We are loving coconut flour for gluten/grain free cooking. Here’s a list of the top tips that we’ve learnt to help you cook with coconut flour.
Why would you cook with Coconut Flour?
Coconut flour is a great gluten/grain free substitute for wheat flour and other grains. Coconut flour is fibre rich (about 60%) with some protein and iron and is especially good for low carb eaters as about two thirds of the carbs are dietary fibre.
How do I substitute Coconut Flour for regular flour?
Coconut flour is NOT a direct substitute for regular flour. It is quite different to bake with and takes a little bit of practice to get used to. Firstly you use a lot less than regular flour in a recipe and secondly, coconut flour requires a LOT more moisture, which is typically eggs, as it soaks up liquids like a sponge.
If you are new to baking with coconut flour we suggest trying other people’s recipes first that have been developed for coconut flour before attempting to convert one of your old favourites. If the recipe you find online uses honey/maple syrup or traditional sugar simply substitute The Sugar Breakup Organic Golden Rice Malt Syrup for the honey/maple syrup and our Dextrose for the sugar.
Once you get the hang of coconut flour you can then enjoy experimenting. One conversion rate we’ve seen is:
1 cup almond or wheat flour = 1/3 cup coconut flour + double eggs + more liquids
(See this conversion chart at Maria Mind Body Health)
But this will require experimenting and can differ from recipe to recipe.
What foods are best to cook with Coconut Flour?
Recipes that work best with coconut flour include pancakes and soft baked goods like cupcakes, muffins, cakes and loaves. As it soaks up water and fats really well your baked goods will stay moist longer.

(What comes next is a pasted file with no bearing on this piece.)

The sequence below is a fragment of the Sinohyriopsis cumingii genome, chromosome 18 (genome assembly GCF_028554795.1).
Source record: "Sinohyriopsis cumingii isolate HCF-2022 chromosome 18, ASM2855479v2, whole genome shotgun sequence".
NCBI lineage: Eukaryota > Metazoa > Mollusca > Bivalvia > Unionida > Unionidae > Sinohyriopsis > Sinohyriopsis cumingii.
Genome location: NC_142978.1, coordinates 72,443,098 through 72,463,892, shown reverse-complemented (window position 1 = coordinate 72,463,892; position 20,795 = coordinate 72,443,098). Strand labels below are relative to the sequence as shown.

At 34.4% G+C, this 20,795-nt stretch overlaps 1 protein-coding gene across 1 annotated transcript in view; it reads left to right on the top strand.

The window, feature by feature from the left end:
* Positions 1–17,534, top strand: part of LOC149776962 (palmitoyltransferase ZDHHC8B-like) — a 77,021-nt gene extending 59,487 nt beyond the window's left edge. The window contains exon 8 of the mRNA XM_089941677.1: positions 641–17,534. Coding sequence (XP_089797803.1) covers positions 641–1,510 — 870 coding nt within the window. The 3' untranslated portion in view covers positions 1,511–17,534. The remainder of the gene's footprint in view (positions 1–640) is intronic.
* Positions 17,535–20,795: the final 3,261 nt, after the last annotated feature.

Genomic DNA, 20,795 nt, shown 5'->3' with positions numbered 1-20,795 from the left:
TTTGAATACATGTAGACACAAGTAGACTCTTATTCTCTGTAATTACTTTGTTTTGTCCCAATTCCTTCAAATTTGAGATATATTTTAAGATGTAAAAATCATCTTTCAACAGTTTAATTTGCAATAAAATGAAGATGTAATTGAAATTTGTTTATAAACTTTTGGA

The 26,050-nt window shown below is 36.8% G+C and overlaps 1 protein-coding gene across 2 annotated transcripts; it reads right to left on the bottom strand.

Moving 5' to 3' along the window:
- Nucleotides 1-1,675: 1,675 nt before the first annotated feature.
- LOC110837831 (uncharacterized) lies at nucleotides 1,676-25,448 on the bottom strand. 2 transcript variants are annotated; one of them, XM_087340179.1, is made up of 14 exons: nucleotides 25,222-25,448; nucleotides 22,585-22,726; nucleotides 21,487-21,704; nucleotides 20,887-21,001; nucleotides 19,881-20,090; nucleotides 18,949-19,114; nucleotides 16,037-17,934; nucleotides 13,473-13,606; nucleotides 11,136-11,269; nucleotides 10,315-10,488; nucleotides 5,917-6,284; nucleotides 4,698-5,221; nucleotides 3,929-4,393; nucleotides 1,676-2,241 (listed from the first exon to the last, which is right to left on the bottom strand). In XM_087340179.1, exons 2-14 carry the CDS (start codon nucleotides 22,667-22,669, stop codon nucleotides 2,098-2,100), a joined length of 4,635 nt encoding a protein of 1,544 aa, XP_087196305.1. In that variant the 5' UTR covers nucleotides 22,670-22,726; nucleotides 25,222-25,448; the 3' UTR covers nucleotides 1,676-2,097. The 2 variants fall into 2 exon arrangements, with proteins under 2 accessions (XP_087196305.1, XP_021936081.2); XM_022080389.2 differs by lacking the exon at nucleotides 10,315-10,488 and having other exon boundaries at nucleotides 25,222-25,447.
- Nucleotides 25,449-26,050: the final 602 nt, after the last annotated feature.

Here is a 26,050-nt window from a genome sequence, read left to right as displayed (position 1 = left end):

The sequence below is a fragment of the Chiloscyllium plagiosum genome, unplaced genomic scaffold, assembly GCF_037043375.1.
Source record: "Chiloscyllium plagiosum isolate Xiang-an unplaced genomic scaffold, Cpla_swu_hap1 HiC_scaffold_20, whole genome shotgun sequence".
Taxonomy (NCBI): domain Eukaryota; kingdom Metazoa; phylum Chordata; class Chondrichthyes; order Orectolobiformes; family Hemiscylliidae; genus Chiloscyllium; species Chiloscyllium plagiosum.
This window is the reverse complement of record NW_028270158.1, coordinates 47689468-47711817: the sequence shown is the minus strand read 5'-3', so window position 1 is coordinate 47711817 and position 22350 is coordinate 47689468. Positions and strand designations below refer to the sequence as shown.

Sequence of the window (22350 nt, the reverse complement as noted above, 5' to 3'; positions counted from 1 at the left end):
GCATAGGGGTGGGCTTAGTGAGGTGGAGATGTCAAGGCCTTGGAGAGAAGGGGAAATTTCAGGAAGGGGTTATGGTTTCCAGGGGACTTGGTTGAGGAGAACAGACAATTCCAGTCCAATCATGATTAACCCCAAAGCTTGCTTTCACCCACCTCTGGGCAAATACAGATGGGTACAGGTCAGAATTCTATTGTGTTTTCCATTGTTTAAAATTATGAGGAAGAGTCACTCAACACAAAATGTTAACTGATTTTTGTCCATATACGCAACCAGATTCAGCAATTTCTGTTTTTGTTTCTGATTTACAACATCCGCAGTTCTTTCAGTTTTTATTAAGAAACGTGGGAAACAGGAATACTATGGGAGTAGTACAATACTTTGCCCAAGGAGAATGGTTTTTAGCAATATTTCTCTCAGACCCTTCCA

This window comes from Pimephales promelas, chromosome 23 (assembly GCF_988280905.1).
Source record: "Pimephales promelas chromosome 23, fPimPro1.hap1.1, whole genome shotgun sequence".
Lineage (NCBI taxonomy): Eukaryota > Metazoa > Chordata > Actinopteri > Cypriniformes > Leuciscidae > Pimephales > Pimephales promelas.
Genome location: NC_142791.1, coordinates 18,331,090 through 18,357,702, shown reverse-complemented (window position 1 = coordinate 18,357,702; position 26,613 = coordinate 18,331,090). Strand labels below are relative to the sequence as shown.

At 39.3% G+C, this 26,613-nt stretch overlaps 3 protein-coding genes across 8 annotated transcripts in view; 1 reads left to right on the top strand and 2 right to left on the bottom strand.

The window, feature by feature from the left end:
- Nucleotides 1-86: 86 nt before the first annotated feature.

Coconut flour is also a great substitute for regular flour or bread crumbs in foods like meatballs and as a thickener in gravy, soups and stews.
Why so many eggs?
Yes coconut flour recipes call for a lot of eggs (6 to 10 is not uncommon!) which can take you by surprise when you first start baking with it. One reason is due to how it absorbs liquids. The second is due to the absence of gluten, the eggs help provide structure. The end products do not taste too eggy but you can experiment with egg substitutes such as soaked chia as well.
Can you combine Coconut flour with nut flours?
Sure can! It is common to see recipes that use a combination of coconut flour and almond meal as the nut flour can provide a crispness that coconut flour lacks particularly in biscuits and cookies. Or say in a bread a little bit of coconut flour when combined with a nut meal can make the bread slightly drier and more a traditional bread like consistency.
How do I store coconut flour & the goods I’ve baked with it?
Store your coconut flour in an air tight container or freeze as it can absorb moisture from the air. Baked goods freeze well and defrost easily in lunchboxes, on the benchtop or with some help from the microwave. An added bonus is that goods baked with coconut flour can go in school lunchboxes where nut flours cannot.
Where can I find a coconut flour recipe?